A masterpiece of setting.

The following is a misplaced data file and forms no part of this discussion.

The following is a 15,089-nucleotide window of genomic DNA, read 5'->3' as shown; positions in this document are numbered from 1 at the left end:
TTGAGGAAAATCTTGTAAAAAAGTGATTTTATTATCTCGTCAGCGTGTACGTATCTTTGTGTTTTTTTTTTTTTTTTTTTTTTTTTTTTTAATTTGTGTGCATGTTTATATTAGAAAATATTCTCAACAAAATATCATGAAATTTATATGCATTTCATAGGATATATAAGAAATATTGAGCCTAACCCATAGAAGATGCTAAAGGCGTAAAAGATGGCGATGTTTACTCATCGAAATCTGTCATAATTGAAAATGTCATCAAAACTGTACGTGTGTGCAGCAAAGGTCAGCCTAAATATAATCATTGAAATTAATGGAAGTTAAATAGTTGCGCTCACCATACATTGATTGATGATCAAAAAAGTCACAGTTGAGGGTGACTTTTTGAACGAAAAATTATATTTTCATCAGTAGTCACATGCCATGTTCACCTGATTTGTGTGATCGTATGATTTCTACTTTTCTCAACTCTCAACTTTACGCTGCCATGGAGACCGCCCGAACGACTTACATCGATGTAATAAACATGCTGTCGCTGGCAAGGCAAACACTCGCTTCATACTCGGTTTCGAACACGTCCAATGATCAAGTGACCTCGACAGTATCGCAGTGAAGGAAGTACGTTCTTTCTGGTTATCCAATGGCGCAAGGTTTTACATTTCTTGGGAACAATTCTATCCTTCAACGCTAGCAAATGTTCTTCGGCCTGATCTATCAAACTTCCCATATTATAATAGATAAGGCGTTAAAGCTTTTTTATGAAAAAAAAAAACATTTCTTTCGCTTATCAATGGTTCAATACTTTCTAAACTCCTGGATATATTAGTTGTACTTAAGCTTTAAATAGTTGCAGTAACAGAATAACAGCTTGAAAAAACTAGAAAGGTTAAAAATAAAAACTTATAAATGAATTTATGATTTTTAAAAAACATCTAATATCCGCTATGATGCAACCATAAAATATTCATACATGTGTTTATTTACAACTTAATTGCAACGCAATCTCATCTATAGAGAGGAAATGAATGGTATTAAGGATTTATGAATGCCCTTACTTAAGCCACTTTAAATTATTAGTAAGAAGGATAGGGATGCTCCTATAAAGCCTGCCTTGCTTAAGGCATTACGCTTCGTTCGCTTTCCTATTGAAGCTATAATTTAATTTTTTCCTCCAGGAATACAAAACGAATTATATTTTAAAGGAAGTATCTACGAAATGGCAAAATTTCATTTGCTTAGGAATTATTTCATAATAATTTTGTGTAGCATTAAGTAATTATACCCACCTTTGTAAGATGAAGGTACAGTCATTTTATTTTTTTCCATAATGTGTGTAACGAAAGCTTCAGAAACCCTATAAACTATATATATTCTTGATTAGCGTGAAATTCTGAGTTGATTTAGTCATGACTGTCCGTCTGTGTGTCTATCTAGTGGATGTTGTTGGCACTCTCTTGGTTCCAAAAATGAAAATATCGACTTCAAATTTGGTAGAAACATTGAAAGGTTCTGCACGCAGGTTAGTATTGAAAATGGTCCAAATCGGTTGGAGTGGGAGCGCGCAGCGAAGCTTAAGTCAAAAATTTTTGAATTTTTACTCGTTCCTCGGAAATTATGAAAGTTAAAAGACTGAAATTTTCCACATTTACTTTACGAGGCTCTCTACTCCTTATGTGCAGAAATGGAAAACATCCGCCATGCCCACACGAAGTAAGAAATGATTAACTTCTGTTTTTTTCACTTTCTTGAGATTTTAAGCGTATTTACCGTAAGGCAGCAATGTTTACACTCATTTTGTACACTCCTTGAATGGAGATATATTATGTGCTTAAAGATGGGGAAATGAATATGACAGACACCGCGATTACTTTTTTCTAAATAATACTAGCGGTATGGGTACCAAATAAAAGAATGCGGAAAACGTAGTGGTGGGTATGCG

I never thought I’d be so moved by a game’s placement of shrubbery, but here we are. Red Dead Redemption‘s desert is so vital and articulated that it stood up to a level of scrutiny I’d never lobbied at a game world before. You see, the desert is a special place to me. Growing up in southern California, those blistering, barren expanses always served as a rough but oddly inviting next door neighbor, an alien world of mystery and danger mere minutes from my suburban home. Like many American males this past century, its lore and legend captivated me from childhood onwards. So, I was skeptical: Could a mere simulation really capture the subtle range of emotions I felt for this land? Could it capably contrast the desert’s awe-inspiring, church-of-nature beauty with its unfeeling, Herzogian brutality? Could a computer environment do justice to the dozens of films and novels that already richly encapsulate the Wild West in the popular imagination?